• Photos courtesy of James McCloughan
    James McCloughan, in basic training at Fort Knox, Ky., shows his gun, which he has partially disassembled.
  • Courtesy Photo
    James McCloughan is shown here in Chu Lai, Vietnam, at the headquarters for Americal Division. 'We were back for what was called a stand-down,' he said. 'Every once in a while they would pull us out of the field and give us four days with steak and stuff like that.'

Medal of Honor to be awarded 48 years after action

By Roxanne Thompson, Staff Writer

An Army veteran from Michigan is to be awarded the Medal of Honor later this month for heroic actions he took in Vietnam 48 years ago – and he will be the first Medal of Honor recipient awarded by President Donald Trump.

Also, it turns out the veteran has a Limestone connection since his cousin, Claude Monk, lives in Tehuacana; and the whole family is happy to learn of this development.

“I think Jim did a good service for our country,” Monk said, “and we’re all really proud of him.”

James C. “Jim” McCloughan (Mick-clúe-in), of South Haven, Mich., will be awarded the Medal of Honor in a ceremony on Monday, July 31, in Washington, D.C. The following day, Aug. 1, he will be inducted into the Medal of Honor Heroes Hall of Fame, at the Pentagon.

 

48-hour battle

The actions for which McCloughan is to be honored took place during a 48-hour battle May 13-15, 1969, in Vietnam while he was serving as an Army medic and saved the lives of ten of his fellow soldiers.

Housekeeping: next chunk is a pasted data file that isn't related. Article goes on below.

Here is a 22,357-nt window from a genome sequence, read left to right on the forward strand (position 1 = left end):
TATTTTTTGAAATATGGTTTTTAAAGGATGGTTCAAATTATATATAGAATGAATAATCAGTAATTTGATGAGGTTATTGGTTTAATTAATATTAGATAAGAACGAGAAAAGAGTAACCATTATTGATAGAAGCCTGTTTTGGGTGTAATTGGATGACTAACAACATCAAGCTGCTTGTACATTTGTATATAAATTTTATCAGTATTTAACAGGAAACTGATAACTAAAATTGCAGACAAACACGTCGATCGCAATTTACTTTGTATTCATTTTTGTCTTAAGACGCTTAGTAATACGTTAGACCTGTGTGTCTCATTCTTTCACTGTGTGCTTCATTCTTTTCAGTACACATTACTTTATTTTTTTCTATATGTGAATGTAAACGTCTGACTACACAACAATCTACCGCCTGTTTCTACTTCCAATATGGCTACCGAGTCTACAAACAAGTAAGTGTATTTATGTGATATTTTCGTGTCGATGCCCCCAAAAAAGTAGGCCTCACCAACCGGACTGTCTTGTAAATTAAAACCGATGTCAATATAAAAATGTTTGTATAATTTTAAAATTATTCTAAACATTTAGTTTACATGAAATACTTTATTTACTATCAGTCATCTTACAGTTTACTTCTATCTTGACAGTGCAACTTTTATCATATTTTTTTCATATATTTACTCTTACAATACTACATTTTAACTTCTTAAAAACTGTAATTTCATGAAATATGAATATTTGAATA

The incident began when McCloughan was one of 89 men flown by helicopters into a landing zone that was being fired upon; consequently, the helicopters could not land safely.

The larger area was called Tam Ky, and the focus was on a place called Nui Yon Hill.

“We had to jump from about 10 feet in the air – with our full packs and everything on – to the ground,” McCloughan said. “So we had men who got injured before the battle ever started.”

There had been no reconnaissance patrols in advance, so they did not know until later that the place was full of enemy fighters, an estimated 1,500-2,000 North Vietnamese Army soldiers and 700 Viet Cong, which were South Vietnamese Communist fighters. Two of the 13 helicopters that brought in the soldiers were shot down right away.

“So, we land on our feet, jump out, set up a perimeter, and one of the helicopters that got shot down was able to get another helicopter to come out and pick up the crew and get them out of there,” McCloughan said. “But one of the other helicopters that was up there about 200 meters from where we were located couldn’t get a helicopter in because every time they tried, those helicopters were getting shot at, too.”

To read more of this story, pick up a copy of Thursday's edition of The Groesbeck Journal! You can also subscribe online or call 254-729-5103.

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